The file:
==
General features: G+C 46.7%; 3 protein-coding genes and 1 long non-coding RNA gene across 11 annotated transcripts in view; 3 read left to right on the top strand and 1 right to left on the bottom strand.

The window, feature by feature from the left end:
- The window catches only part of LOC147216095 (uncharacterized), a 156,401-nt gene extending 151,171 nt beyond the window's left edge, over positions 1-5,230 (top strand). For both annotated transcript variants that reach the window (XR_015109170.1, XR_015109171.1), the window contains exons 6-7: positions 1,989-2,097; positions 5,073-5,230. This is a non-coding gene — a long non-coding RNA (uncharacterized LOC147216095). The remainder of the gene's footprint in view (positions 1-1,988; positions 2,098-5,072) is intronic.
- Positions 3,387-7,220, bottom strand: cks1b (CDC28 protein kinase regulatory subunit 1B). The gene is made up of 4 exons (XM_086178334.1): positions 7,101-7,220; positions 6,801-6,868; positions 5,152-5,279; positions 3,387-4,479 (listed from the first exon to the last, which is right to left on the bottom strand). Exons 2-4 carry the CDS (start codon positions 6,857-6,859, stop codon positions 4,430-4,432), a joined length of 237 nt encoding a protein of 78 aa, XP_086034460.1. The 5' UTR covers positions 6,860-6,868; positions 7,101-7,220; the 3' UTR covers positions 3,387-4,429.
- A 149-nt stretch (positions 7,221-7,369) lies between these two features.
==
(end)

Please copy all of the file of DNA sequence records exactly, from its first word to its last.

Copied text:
General features: G+C 46.7%; 3 protein-coding genes and 1 long non-coding RNA gene across 11 annotated transcripts in view; 3 read left to right on the top strand and 1 right to left on the bottom strand.

The window, feature by feature from the left end:
- The window catches only part of LOC147216095 (uncharacterized), a 156,401-nt gene extending 151,171 nt beyond the window's left edge, over positions 1-5,230 (top strand). For both annotated transcript variants that reach the window (XR_015109170.1, XR_015109171.1), the window contains exons 6-7: positions 1,989-2,097; positions 5,073-5,230. This is a non-coding gene — a long non-coding RNA (uncharacterized LOC147216095). The remainder of the gene's footprint in view (positions 1-1,988; positions 2,098-5,072) is intronic.
- Positions 3,387-7,220, bottom strand: cks1b (CDC28 protein kinase regulatory subunit 1B). The gene is made up of 4 exons (XM_086178334.1): positions 7,101-7,220; positions 6,801-6,868; positions 5,152-5,279; positions 3,387-4,479 (listed from the first exon to the last, which is right to left on the bottom strand). Exons 2-4 carry the CDS (start codon positions 6,857-6,859, stop codon positions 4,430-4,432), a joined length of 237 nt encoding a protein of 78 aa, XP_086034460.1. The 5' UTR covers positions 6,860-6,868; positions 7,101-7,220; the 3' UTR covers positions 3,387-4,429.
- A 149-nt stretch (positions 7,221-7,369) lies between these two features.